More than 70 countries around the world observe daylight saving time. In the United States, all states, except Arizona and Hawaii, turn the clocks one hour forward in the spring and one hour back in the fall. Many have questioned whether this change has health implications in the general population and, if it does, whether we should have health policies that take those health implications into consideration. One implication in particular has become a focal issue: heart attacks.
It’s important to look at the data we have on heart attacks and timing. A 2014 study analyzed data gathered from hospitals in Michigan between 2010 and 2013. It found that, in general, there were more heart attacks on Mondays compared to other days of the week. This bump in heart attacks was largely attributed to the added stress most people feel at the beginning of the workweek. Interestingly, there was an additional 25 percent increase in the incidence of heart attacks on the Monday after daylight saving time began, according to the study, which was published in the journal Open Heart.
The cumulative effect daylight saving time had on heart risk was complicated by the fact that there was a 21 percent decrease in the rate of heart attacks on the Tuesday after clocks were turned back one hour. This makes the overall heart attack incidence linked to daylight saving time neutral.
You might think that a one-hour change shouldn’t be much of a disruption. But consider that it’s the suddenness of the change that can lead to significant health consequences.
How it happens
The human body uses external cues or stimuli to maintain regulation of its internal clock. These cues are called zeitgebers, and one of the most important zeitgebers is sunlight. Certainly, daylight saving time would be disruptive to that process.
Manipulation of the sleep-wake cycle will affect the circadian cycle in the brain as well as hormone secretion and hormone levels — particularly levels of corticosteroids. These changes will also affect the function of the autonomic nervous system. The autonomic nervous system is mediated by adrenaline and noradrenaline, which influence blood pressure and heart function, among other processes.
An imbalance in the autonomic nervous system will cause a rise in pro-inflammatory substances called cytokines, which may precipitate cardiovascular events in susceptible individuals. This is of particular importance in people with preexisting heart disease, especially in those who already have plaques blocking circulation in the coronary arteries. This rise in inflammatory substances may precipitate platelets and other cells to aggregate and form clots, which have the potential to cause a complete blockage in one or more coronary arteries and a sudden heart attack.
Cardiovascular issues popped up in another study that looked at the effects of shift changes on workers and the resulting misalignment of their circadian cycle. The study, published in 2015 in the Proceedings of the National Academy of Sciences, showed shift changes at work caused increases in blood pressure and other inflammatory markers. This study bolsters the Open Heart study’s findings that pushing the clock for daylight saving time can impact heart attack risk.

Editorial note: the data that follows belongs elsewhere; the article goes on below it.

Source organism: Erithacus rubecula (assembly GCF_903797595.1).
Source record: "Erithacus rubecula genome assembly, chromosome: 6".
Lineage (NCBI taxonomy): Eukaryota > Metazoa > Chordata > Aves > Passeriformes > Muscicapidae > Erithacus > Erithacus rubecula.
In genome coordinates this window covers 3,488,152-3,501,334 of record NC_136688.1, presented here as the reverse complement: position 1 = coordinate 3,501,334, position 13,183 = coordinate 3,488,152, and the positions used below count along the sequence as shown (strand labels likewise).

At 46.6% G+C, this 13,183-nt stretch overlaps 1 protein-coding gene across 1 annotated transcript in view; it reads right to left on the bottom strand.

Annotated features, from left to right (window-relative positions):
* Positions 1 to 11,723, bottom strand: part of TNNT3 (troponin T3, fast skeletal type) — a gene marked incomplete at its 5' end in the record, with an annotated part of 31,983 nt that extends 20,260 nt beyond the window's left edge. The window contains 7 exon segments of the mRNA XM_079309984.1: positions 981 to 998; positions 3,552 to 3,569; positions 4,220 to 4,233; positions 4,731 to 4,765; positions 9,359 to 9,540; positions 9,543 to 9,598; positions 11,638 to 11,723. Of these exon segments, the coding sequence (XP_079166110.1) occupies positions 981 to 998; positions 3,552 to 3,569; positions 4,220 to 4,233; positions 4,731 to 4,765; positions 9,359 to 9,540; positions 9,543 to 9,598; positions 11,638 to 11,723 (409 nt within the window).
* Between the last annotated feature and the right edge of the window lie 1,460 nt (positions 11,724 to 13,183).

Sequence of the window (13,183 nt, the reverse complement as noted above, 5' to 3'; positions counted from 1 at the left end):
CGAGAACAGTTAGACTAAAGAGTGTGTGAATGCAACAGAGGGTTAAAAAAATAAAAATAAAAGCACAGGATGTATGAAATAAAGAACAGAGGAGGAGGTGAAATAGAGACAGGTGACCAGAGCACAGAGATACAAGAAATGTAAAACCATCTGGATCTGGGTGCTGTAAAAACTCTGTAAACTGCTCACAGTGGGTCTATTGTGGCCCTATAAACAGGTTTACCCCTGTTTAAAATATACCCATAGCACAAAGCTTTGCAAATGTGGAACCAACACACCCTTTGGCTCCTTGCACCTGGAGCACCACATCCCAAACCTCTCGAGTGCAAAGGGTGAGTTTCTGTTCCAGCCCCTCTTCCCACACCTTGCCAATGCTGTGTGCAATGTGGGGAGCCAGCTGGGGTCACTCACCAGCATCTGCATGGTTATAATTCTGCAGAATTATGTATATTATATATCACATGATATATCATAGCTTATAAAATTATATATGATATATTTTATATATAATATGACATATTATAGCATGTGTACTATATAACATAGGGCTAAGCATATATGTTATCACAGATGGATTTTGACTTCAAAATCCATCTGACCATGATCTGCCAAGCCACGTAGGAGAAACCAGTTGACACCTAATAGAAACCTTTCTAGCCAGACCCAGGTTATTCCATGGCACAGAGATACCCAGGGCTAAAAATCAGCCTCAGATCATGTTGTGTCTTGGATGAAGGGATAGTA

Changes in daylight hours can have other, non-cardiac effects on the body. The earlier nightfall and shorter days of winter may cause problems for people who have a tendency toward depression. In fact, reduced exposure to sunlight during the winter can cause a condition called seasonal affective disorder (SAD). Not surprisingly, the standard treatment for SAD is light therapy.
Children may be affected, too
Another study published in 2014 observed the activities of children ages 5-16 during both seasonal and daylight saving time changes. The researchers showed that for every hour of daylight “lost,” there was a 5 percent decline in physical activity. This could have weight and sleep implications for children. Longer daylight periods were associated with a small increase in daily physical activity. Clearly, depending on the time of year, there are positive and negative health implications of different daylight exposure.
So, what can we learn from the current daylight saving time protocols, and how can we better manage these clock changes? Some strategies may include slowly adjusting to the time shift beforehand by going to sleep 15 minutes earlier every two to three days during the week before the daylight saving time change. Patients who do have heart disease might consider discussing medication changes (or additions) that will better control their blood pressure and heart rate in anticipation of the time change. This might include medications like beta blockers. Being proactive with a short-term change in medication protocol might help prevent this known increased risk for heart attacks.
It is, however, important to recognize that the new data on time shifts and heart troubles is not ironclad. The increased heart attack risk seems to occur among people who have other reasons (and risks) for cardiac events. It is unlikely that daylight saving time changes alone, as a singular risk factor, would cause cardiovascular events. It does, however, seem plausible that the time change would impact certain vulnerable individuals.
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Eli Hendel, M.D., is a board-certified internist/pulmonary specialist with board certification in Sleep Medicine. An Assistant Clinical Professor of Medicine at Keck-University of Southern California School of Medicine, and Qualified Medical Examiner for the State of California Department of Industrial Relations, his areas include asthma, COPD, sleep disorders, obstructive sleep apnea, and occupational lung diseases. Favorite hobby? Playing jazz music. Find him on Twitter @Lung_doctor.